Alumni Spotlight: Amanda DeRego


Amanda DeRego has travel in her blood. She's from a small town in Hawaii, but has ancestral ties all over the world and loves to see the places that her family started.

Why did you choose this program?

I'm a student at the University of Portland in Oregon and this program is the one UP advocates for us to utilize. It's worthwhile to listen to the advice of the study abroad department, considering over half of the UP students participate in one study aboard program or another during their time at UP.

What did your program provider assist you with, and what did you have to organize on your own?

The help from UP was enormous, telling us exactly what forms we needed, where to access them, how to fill them out properly, and were always on hand to help us if we had further questions. They made the whole process straightforward and comprehensive.

Since I was in London for a semester of school, as well as doing an internship in my time there, I had to get a formal work visa. The UP study abroad department helped me with this as well, not just informing me that I needed visa, but which one would be best, when to start the process of obtaining it, and how best to go about the whole thing. I just had to make sure my flight tickets were for the correct days and have all the necessary paperwork on hand when I arrived in London.

What is one piece of advice you'd give to someone going on your program?

  • I have always loved to travel and had been wanting to participate in study abroad programs since I was in middle school. I had already been away from home for two years by the time I went to London and so had already dealt when any homesickness. This allowed me to fully enjoy every single moment to the utmost.
  • Before going work and save like never before, it is SO worth it.
  • Phone plans are fairly reasonably priced and worth getting.
  • Know yourself, if you need and like your down time be sure to give yourself some. It can be hard to take a break because you are aware you're only there for a short amount of time, but taking that time for yourself is important.
  • Plan ahead to some extent, but also be flexible. You may think you have your dream list of locations you HAVE to go see, but that might change if you reach out an get a local's perspective. Get a local's perspective, you won't regret it.

What does an average day/week look like as a participant of this program?

An average day... Well, I'm not sure I ever had an average day. As soon as I had thought I had settled into a routine, something changed a bit. Which I loved - I dislike anything that's too routine. But an average week had me commuting 45 minutes to an hour on the Tube from Harrow to go to classes near city center in London Monday through Thursday. On Wednesday and Thursday, I would finish classes around 1pm and head to my internship about 20 minutes away. I would spend a full day at my internship on Fridays.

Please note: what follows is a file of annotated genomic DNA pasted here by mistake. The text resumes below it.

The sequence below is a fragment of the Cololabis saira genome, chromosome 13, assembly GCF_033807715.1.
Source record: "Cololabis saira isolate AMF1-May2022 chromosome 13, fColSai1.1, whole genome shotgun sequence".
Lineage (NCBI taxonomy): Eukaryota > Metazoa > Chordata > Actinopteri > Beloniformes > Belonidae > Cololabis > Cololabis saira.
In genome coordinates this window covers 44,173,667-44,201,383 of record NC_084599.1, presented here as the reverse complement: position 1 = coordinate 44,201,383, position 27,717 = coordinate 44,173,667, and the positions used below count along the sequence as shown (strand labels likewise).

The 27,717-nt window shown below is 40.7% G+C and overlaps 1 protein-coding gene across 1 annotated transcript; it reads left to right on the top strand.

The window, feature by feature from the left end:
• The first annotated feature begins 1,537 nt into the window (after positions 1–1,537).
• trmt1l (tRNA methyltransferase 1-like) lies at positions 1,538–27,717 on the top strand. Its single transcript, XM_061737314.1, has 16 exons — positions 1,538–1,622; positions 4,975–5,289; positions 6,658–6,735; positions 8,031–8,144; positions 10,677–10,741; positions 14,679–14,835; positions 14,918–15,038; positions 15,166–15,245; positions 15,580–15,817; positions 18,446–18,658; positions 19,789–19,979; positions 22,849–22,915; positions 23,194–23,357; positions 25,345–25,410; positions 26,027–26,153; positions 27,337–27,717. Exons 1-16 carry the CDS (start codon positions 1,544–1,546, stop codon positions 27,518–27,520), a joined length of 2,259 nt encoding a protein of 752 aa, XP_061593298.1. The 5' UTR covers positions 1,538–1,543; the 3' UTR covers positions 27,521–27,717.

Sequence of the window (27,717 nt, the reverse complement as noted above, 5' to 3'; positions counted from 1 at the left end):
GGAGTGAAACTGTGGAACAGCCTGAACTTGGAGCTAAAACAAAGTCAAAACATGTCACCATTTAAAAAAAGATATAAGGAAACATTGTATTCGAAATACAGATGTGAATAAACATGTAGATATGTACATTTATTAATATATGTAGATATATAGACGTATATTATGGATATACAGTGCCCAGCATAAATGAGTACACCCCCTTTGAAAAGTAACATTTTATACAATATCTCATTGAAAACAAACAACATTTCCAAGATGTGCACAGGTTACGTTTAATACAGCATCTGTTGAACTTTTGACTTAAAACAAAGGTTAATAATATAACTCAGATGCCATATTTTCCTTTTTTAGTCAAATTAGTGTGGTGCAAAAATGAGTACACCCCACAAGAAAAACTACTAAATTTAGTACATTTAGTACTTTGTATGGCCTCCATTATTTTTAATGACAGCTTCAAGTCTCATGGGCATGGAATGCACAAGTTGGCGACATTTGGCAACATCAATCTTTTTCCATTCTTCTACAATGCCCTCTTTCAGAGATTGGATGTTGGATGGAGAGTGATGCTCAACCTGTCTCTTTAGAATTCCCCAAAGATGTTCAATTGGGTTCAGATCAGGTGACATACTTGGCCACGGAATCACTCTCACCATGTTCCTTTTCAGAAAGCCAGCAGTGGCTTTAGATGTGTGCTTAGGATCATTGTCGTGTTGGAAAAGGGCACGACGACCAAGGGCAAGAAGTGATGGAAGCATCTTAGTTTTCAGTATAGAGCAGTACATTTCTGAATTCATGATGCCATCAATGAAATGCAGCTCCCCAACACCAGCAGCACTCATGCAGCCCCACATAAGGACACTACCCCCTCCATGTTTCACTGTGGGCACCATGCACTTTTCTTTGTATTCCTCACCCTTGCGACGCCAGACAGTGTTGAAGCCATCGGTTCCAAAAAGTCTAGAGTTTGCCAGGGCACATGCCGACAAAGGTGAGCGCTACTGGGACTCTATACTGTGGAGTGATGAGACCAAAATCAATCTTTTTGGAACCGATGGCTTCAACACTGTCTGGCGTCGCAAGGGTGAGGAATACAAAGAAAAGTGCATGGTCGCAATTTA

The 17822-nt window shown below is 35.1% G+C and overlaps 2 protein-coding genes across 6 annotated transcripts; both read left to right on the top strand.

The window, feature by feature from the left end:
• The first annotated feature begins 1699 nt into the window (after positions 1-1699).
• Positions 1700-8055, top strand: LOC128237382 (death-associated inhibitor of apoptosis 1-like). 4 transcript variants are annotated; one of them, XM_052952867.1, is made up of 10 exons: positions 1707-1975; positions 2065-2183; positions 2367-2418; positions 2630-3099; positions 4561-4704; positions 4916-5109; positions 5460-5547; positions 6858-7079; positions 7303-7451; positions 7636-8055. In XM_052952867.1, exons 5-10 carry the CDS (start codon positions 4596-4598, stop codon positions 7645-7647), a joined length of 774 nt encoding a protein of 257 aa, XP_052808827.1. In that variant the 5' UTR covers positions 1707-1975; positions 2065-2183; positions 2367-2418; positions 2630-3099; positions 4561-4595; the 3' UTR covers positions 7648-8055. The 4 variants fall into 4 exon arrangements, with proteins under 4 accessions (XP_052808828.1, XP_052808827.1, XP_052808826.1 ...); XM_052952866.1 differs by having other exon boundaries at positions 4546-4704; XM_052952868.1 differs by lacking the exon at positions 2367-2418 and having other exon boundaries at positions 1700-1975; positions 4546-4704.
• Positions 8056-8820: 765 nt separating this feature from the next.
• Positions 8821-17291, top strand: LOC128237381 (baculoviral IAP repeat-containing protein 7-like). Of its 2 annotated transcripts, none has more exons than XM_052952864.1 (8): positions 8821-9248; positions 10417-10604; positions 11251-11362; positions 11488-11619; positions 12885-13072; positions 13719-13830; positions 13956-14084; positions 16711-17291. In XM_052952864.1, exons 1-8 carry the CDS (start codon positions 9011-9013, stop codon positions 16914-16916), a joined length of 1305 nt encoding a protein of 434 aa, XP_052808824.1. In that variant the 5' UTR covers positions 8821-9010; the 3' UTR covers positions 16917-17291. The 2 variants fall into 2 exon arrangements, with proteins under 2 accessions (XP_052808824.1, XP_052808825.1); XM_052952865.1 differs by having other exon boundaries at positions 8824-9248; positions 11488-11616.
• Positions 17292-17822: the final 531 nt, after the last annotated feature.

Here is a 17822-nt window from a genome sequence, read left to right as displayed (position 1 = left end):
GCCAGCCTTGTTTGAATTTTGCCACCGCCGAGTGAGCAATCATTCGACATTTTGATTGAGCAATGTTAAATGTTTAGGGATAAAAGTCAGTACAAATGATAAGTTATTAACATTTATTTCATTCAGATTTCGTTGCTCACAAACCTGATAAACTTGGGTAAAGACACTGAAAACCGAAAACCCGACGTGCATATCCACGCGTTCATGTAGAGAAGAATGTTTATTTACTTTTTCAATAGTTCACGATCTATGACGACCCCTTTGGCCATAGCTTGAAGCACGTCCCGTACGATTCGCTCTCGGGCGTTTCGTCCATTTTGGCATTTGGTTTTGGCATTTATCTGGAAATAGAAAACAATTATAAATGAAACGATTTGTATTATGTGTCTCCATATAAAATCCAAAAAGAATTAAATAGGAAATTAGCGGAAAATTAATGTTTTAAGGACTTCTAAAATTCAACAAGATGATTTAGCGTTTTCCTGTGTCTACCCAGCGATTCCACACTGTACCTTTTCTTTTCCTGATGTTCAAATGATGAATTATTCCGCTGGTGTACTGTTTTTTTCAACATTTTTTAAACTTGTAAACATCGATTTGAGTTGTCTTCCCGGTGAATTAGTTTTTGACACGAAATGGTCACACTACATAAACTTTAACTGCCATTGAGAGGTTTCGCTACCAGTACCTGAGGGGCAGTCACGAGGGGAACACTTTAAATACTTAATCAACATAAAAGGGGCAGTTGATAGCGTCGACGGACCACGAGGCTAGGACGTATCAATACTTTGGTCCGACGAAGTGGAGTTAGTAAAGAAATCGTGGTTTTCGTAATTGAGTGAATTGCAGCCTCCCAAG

On the weekends, My friends and I would travel and explore other parts of England. Sometimes I would finish my internship and head straight to the train station to meet my friends in whatever place we had chosen that week; other times, I would start out early Saturday morning. It was absolutely lovely and I wouldn't change that pattern at all.

Going into your experience abroad, what was your biggest fear, and how did you overcome it? How did your views on the issue change?

This one is difficult for me because there wasn't anything that I really did worry about or fear. I suppose that, before I got there, I sometimes worried that Londoners would just look at me and judge me for a "stupid American." Or during the summer, when I was working like crazy to save up for London, I wondered now and again if it would be worth it.

Neither of these were particularly strong or constant and practically vanished as soon as the plane touched down on the runway at Heathrow airport. It's a big city; not everyone is extremely pleasant or polite, but I also never felt negatively judged while going about my life in London. It's a big city, it's easy to blend in and difficult to truly stand out.

Is there any other advice you'd like to share with prospective travelers?

Travel. It's so much cheaper and easier to travel in Europe as compared to the US. And it can be stressful, but try not to stress over it. The number of great stories and memories that my friends and I have because of misadventures is incredible. Almost every single trip we took included some amount of misadventure. None of us knew each other before meeting in London, but we built solid and lasting friendships because we took those trips together and, when things went not according to plan, we all went with it and made the best of it. Life happens, things go wrong, but that's no reason not to live it and kind of just roll with the punches. (Or however, that saying goes.) I hope that your time abroad is as incredible and unique to you as mine was to me.